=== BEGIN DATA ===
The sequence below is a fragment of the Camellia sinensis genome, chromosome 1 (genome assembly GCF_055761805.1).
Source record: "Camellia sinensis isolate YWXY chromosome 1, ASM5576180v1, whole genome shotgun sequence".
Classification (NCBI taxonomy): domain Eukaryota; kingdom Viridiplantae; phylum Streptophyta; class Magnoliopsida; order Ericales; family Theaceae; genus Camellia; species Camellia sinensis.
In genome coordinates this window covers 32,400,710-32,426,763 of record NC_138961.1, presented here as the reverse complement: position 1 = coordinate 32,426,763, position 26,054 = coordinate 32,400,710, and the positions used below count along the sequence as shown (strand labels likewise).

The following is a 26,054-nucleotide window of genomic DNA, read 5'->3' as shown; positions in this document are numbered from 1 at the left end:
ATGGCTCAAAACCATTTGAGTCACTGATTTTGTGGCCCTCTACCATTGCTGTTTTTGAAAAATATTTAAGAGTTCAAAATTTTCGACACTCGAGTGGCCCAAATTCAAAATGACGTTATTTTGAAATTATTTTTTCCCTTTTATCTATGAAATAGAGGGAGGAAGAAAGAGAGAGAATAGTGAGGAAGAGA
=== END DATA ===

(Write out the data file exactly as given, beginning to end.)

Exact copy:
The sequence below is a fragment of the Camellia sinensis genome, chromosome 1 (genome assembly GCF_055761805.1).
Source record: "Camellia sinensis isolate YWXY chromosome 1, ASM5576180v1, whole genome shotgun sequence".
Classification (NCBI taxonomy): domain Eukaryota; kingdom Viridiplantae; phylum Streptophyta; class Magnoliopsida; order Ericales; family Theaceae; genus Camellia; species Camellia sinensis.
In genome coordinates this window covers 32,400,710-32,426,763 of record NC_138961.1, presented here as the reverse complement: position 1 = coordinate 32,426,763, position 26,054 = coordinate 32,400,710, and the positions used below count along the sequence as shown (strand labels likewise).

The following is a 26,054-nucleotide window of genomic DNA, read 5'->3' as shown; positions in this document are numbered from 1 at the left end:
ATGGCTCAAAACCATTTGAGTCACTGATTTTGTGGCCCTCTACCATTGCTGTTTTTGAAAAATATTTAAGAGTTCAAAATTTTCGACACTCGAGTGGCCCAAATTCAAAATGACGTTATTTTGAAATTATTTTTTCCCTTTTATCTATGAAATAGAGGGAGGAAGAAAGAGAGAGAATAGTGAGGAAGAGA